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Welcome to the Official Website of the STRIDE Hawai'i Mentoring Project. The STRIDE research project is funded by a grant from the United States Department of Education, Office of Special Education and Rehabilitative Services, Rehabilitation Services Administration (Grant Number H235S040121).

WE NEED MENTORS!

STRIDE Hawai‘i is actively recruiting mentors. If you want to make a difference in the life of a youth with a disability then please volunteer. We are seeking people with and without disabilities to become mentors. So, if you want to volunteer please drop us a line! We need YOU! You can contact us at: STRIDE Contact Information. If you want to apply to become a mentor you can print out and fill the Mentor Application Forms and bring them to a mentor orientation. You can also download the STRIDE Hawai‘i Brochure.  

WHAT'S NEW WITH STRIDE?

We added a new section to the STRIDE website called What's New with STRIDE? If you want to keep informed of the new developments in the program, this section is for you. In it we will post our bi-monthly newsletter and pictures of recent events. Check it out at What's New with STRIDE?

WHY IS MENTORING YOUTH WITH DISABILITIES IMPORTANT?

Participation Gaps for Youth with Disabilities:

• 35% are completely uninvolved in their communities, compared to 21% without disabilities
• 22% fail to complete high school, compared to 9% without disabilities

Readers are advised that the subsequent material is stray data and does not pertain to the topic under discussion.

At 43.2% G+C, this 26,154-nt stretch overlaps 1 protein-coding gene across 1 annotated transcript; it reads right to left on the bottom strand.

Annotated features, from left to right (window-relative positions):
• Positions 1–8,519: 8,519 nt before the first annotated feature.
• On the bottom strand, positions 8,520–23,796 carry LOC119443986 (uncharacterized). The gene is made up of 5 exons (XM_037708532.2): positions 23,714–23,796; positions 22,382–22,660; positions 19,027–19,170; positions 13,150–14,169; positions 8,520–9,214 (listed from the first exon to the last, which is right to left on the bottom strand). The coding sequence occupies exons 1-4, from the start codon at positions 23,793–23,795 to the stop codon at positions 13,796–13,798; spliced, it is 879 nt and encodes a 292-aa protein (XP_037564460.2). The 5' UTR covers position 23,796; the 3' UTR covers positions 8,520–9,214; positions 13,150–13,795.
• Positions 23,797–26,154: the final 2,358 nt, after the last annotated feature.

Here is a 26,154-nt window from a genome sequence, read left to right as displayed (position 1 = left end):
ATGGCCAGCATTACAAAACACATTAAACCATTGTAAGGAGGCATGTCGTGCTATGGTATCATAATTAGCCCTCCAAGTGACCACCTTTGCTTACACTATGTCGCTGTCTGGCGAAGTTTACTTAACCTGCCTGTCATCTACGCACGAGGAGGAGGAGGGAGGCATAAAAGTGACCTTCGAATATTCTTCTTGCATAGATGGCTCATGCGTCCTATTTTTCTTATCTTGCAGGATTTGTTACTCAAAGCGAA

• 32% aged 18-64 are working, compared to 81% without disabilities
• 28% postpone health care because they can't afford it, compared to 12% without disabilities
• 41% voted in the 2000 presidential election, compared to 51% of those without disabilities
• 28.4% have access to the Internet at home, compared to 56.7% without disabilities
• 30% have a problem with inadequate transportation, compared to 10% of those without disabilities

Mentoring programs for youth with disabilities have documented the following outcomes:

• Increased independent living skills
• Improved motivation and self-esteem
• Healthier relationships with family, friends, teachers, etc.
• Increased involvement in community and extracurricular activities
• Increased interest in continuing education and the knowledge of how to do so
• Increased interest in having a job/career and the knowledge of how to do so
• Increased disability pride
• Increased knowledge of disability rights
• Improved self-advocacy skills